- Press Release on the union of Coptic and British Orthodox Churches
- On the Trail of Seven Coptic Monks in Ireland
- With Lynch to Holy Etchmiadzin
- The Coptic Orthodox Church under Islam
- Journey Into Artsakh
- Biographies of former BOC members
- The British Orthodox Church – Mission & Ministry
- The Liturgy of St James – Abba Seraphim
- The Liturgy of St James – Fr John Ross
- The Fraction in The Coptic Orthodox Liturgy
- The Ministry of the Deacon in the Liturgy of Saint James
- The Divine Liturgy of Saint James
- That They May be One – 3:2 St. Timothy Aelurus of Alexandria
- That They May be One – 3:1 St. Timothy Aelurus of Alexandria
- That They May be One – 2. The Humanity of Christ
- That They May Be One – 1. Reflections on Christian Unity
- New Age or Old Faith
- One Lord, One Faith: Why Orthodox don’t practice Open Communion
- Pope Shenoudas El Kosheh Declaration
- Christian Spirituality in a Changing World
- The Saints – Pattern of Christian Virtue
- Reconstructing Celtic Spirituality: Searching for a Western Early Church
METROPOLITAN MARCOS OF FRANCE DIES IN BARCELONA
The sudden death on 11 May of His Eminence Metropolitan Marcos of the Église Copte Orthodoxe de France (The French Coptic Orthodox Church) is a loss of a faithful son of Coptic Orthodoxy who was greatly loved and respected in ecumenical circles.
Although Abba Marcos had suffered health problems, including cancer, for more than a year, he continued to undertake many activities and was assiduous in witnessing to the Coptic tradition in ecumenical circles throughout Europe. He had also experienced occasional chest pains over the past year. On 6 May he and Abba Athanasios, were scheduled to travel to Barcelona to deliver a lecture about the Coptic Church. At the last minute their driver was unable to take them by car, so they decided to take the train. It was a very comfortable wagon and Abba Marcos slept calmly for the whole journey. Upon arrival in Barcelona, he was pale and breathless complained of chest pains, so his hosts rushed him to the nearby Notre Dame du Bon Remède, where it was discovered he had suffered a severe heart attack. In hospital he was cheerful and alert and took the chance to read a book as well as resting and praying.
On Sunday morning, 11 May, Abba Athanasios had to leave Barcelona to celebrate the Liturgy for the Coptic community at Cerverabut planned to return that night. It is only then that he learned of the departure of Abba Marcos around 10.30 a.m. It was Western Pentecost.
His Holiness Pope Shenouda sent Bishops Bassilios of the Monastery of St. Samuel at Maghagha in Minya and Abraam of the Fayoum to help and according to Abba Marcos’ will, his body was transferred to Egypt to be buried at St Bishoy’s Monastery.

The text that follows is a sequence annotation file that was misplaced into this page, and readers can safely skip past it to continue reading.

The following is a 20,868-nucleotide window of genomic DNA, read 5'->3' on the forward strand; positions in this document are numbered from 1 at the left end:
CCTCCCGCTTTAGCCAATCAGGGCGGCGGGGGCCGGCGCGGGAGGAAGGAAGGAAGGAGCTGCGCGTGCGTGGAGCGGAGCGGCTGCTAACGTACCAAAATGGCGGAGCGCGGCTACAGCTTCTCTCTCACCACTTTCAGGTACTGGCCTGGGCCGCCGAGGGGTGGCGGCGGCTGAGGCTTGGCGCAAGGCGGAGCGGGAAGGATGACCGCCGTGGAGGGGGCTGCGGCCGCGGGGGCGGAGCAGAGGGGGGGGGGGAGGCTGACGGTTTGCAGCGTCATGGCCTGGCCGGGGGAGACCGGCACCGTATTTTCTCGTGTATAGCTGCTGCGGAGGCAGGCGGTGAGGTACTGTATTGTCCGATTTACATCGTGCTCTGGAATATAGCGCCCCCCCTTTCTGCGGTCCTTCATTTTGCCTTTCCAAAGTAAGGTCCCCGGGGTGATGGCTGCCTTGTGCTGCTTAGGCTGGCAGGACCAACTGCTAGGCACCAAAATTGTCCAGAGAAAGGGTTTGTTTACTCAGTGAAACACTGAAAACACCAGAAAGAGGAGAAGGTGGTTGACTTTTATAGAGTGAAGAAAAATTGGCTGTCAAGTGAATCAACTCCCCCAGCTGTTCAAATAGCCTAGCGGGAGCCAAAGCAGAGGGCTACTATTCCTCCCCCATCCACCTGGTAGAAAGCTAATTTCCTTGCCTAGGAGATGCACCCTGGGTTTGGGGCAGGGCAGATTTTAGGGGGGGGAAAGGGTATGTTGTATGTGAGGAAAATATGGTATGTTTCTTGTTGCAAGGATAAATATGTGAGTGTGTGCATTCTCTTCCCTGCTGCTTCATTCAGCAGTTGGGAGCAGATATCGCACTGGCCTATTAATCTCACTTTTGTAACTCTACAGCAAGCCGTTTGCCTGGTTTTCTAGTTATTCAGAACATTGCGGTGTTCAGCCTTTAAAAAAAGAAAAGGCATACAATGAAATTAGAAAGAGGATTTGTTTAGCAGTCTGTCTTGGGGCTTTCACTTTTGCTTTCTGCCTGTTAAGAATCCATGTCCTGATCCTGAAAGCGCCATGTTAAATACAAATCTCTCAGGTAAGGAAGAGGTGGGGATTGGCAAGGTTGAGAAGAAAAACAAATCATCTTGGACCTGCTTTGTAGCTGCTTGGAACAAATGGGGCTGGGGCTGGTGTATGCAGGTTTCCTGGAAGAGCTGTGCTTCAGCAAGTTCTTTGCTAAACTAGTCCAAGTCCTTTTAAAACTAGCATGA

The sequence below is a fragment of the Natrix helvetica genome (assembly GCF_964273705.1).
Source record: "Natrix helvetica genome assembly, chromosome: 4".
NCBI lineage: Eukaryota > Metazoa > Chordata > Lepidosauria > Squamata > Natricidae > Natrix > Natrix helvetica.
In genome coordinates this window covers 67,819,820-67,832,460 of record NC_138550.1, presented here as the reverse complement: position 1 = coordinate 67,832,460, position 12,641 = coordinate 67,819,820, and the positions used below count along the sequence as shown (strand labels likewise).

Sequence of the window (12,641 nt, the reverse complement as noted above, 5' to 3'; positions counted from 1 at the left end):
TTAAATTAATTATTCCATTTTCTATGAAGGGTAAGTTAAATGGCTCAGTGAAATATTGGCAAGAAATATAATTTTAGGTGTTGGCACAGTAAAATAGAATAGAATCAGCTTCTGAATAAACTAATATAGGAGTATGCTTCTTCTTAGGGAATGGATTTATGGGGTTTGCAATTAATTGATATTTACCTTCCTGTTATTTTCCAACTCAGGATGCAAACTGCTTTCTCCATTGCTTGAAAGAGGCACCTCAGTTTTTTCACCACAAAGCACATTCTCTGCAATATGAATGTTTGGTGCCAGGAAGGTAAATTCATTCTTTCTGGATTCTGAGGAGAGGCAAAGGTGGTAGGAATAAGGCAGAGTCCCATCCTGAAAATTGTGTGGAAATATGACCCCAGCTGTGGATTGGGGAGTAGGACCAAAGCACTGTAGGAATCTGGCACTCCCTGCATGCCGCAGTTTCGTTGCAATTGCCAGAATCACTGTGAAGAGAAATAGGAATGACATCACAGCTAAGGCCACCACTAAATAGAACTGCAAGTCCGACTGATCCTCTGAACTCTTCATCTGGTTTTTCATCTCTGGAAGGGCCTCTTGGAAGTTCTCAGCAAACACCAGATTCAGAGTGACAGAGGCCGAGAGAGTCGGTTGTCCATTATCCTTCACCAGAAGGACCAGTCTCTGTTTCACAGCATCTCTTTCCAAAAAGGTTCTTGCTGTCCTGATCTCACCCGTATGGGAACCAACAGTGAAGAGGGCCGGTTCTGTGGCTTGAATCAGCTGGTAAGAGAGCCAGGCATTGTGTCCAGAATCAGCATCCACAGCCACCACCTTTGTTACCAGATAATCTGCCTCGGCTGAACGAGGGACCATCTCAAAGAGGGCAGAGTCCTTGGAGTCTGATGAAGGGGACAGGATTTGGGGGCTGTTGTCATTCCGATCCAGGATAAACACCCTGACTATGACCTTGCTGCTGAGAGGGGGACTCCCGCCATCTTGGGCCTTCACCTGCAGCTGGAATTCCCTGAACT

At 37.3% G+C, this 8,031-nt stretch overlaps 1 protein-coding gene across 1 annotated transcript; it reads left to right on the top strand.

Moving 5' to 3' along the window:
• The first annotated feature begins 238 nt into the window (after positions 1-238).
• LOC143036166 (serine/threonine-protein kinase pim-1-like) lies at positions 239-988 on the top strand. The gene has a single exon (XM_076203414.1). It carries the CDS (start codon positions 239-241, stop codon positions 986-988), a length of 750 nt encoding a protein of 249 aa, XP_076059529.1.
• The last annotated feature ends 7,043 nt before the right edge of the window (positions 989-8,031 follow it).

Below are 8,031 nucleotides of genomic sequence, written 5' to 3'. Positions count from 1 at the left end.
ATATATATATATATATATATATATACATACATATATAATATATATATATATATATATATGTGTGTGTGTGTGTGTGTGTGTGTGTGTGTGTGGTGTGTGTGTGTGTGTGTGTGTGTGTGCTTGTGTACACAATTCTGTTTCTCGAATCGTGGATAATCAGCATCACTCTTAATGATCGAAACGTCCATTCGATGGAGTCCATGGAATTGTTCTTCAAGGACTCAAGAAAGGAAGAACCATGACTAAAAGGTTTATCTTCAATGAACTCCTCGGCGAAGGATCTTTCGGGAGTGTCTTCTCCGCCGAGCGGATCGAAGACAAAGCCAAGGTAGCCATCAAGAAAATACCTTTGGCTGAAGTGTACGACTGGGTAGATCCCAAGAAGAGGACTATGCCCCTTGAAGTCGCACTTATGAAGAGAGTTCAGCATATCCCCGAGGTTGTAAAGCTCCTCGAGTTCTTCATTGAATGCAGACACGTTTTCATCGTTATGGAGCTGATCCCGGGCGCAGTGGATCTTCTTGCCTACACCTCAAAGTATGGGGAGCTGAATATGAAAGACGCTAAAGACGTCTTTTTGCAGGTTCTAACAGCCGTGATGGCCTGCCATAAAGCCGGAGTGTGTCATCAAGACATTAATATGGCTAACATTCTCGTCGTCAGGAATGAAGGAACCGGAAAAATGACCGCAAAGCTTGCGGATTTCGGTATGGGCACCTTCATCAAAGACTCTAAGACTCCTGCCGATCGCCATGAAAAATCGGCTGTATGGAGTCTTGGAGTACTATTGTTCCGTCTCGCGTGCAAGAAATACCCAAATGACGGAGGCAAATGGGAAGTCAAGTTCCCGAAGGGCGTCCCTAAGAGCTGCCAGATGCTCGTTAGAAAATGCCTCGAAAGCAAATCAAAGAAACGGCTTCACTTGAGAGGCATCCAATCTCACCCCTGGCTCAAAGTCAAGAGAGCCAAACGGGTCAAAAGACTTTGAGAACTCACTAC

They arrived in Cairo on 18 May and were graciously received by H.H. Pope Shenouda, who presided at the funeral which took place in St. Mark’s Cathedral, Cairo, in the presence of a large congregation and many members of the Holy Synod.
Upon hearing the news, Abba Seraphim wrote immediately to Bishop Athanasios,
“Having just received the sad news of the passing of my very dear brother, Abba Marcos, I write at once to offer you my heartfelt sympathy at his loss and to assure you of my prayers and those of my flock for his repose.
I am told that many of the Coptic websites in Arabic are already full of messages expressing grief at his passing and praising his many years of devoted service to the Coptic Church. I am delighted that his ministry is so widely recognised, as great responsibility for the spread of the Coptic Church in Europe belongs with him. If the Copts have much for which to thank him, then so do many others. His warm ecumenical spirit and open hearted approach to other Christians was not only a good witness to our own church but also helped others to discover the spiritual riches of the Coptic tradition. Having cared for a generation of Copts settled in France, he then extended his ministry beyond the diaspora and brought the Coptic Church to Europeans who desired to embrace the Faith.
My own memories of him over the years are many and happy. He was a generous and warm-hearted companion; gracious in his speech and manner; kind to those who sought his help; discerning of the riches of our Christian heritage, whether Eastern or Western and with a humble simplicity which drew people to him. I value the good spirit which enabled us to co-operate fully at all times, to discuss our concerns and to agree a common mind in mutual practical and prayerful support. I shall miss him.”